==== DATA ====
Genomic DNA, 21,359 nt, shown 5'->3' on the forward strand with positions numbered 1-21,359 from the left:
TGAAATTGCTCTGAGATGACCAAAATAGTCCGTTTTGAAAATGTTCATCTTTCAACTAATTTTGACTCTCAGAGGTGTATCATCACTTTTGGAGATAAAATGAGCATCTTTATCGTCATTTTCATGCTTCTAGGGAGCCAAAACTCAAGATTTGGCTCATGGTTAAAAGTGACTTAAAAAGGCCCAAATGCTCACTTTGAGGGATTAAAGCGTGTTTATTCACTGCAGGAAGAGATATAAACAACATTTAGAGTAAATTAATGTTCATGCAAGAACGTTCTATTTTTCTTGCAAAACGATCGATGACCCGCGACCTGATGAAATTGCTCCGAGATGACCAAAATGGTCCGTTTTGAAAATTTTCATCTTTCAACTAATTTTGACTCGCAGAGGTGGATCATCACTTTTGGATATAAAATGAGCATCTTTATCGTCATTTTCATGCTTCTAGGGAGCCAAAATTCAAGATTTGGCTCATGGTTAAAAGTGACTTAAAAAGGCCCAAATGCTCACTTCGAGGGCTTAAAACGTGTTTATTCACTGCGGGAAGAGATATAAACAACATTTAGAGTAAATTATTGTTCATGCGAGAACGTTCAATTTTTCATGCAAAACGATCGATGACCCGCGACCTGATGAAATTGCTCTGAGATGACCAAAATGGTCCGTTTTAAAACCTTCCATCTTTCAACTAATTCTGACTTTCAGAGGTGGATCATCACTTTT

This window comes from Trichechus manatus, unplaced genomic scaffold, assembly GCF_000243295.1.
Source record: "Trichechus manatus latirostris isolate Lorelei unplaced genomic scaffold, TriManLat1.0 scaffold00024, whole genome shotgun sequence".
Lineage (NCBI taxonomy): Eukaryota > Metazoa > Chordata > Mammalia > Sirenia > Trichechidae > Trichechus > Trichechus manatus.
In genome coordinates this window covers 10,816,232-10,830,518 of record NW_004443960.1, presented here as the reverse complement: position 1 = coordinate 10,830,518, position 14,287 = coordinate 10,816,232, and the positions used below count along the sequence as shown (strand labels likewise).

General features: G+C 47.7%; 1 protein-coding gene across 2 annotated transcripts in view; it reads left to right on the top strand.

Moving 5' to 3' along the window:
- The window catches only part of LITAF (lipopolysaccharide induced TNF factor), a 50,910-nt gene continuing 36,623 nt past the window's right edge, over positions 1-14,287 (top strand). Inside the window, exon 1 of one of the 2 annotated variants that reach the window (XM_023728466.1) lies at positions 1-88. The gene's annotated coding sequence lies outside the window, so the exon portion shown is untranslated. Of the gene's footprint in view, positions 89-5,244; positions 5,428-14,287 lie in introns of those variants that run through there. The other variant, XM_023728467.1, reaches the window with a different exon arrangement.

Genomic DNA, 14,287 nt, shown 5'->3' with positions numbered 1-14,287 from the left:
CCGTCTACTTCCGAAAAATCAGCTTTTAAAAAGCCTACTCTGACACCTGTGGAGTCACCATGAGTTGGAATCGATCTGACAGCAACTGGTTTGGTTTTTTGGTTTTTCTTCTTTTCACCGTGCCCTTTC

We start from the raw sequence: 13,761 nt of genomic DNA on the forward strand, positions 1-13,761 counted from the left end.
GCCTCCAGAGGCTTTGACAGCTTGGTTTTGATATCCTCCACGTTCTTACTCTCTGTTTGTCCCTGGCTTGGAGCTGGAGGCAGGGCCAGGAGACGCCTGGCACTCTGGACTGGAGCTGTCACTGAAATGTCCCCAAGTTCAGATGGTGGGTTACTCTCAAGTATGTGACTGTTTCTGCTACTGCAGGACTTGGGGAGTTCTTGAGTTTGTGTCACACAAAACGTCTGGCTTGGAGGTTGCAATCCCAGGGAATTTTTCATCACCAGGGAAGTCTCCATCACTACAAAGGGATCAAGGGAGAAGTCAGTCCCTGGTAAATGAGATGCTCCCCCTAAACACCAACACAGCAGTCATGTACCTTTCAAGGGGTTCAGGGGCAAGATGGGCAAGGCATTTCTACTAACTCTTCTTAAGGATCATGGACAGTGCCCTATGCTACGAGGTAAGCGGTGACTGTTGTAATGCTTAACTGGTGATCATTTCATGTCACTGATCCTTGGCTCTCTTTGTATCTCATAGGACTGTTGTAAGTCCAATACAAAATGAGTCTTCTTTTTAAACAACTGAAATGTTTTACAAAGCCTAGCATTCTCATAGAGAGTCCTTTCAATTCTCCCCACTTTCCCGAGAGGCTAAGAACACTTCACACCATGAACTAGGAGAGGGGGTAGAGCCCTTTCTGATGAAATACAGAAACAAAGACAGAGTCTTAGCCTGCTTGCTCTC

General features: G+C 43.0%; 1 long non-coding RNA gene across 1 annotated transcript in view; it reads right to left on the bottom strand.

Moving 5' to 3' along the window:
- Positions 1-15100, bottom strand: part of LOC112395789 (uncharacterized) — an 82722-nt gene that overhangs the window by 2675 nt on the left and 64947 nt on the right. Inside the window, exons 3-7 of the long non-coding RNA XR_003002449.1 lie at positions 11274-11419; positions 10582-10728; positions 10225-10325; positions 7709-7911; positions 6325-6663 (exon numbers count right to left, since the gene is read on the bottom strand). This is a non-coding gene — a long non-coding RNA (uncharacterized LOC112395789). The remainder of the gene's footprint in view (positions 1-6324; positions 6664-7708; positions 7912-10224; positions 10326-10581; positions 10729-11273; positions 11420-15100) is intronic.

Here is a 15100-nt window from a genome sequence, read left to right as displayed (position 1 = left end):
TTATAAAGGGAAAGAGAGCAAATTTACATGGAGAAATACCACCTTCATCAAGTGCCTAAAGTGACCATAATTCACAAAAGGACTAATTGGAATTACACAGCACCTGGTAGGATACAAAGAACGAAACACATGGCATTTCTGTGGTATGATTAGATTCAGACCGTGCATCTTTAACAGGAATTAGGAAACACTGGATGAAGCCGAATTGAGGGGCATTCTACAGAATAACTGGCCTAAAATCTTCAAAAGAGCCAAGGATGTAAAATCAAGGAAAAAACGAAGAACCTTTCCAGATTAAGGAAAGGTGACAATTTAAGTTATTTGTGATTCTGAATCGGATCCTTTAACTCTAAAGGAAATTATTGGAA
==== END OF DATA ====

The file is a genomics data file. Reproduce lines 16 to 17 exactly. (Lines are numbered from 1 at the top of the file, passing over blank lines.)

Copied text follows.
- Positions 1-15100, bottom strand: part of LOC112395789 (uncharacterized) — an 82722-nt gene that overhangs the window by 2675 nt on the left and 64947 nt on the right. Inside the window, exons 3-7 of the long non-coding RNA XR_003002449.1 lie at positions 11274-11419; positions 10582-10728; positions 10225-10325; positions 7709-7911; positions 6325-6663 (exon numbers count right to left, since the gene is read on the bottom strand). This is a non-coding gene — a long non-coding RNA (uncharacterized LOC112395789). The remainder of the gene's footprint in view (positions 1-6324; positions 6664-7708; positions 7912-10224; positions 10326-10581; positions 10729-11273; positions 11420-15100) is intronic.

Here is a 15100-nt window from a genome sequence, read left to right as displayed (position 1 = left end):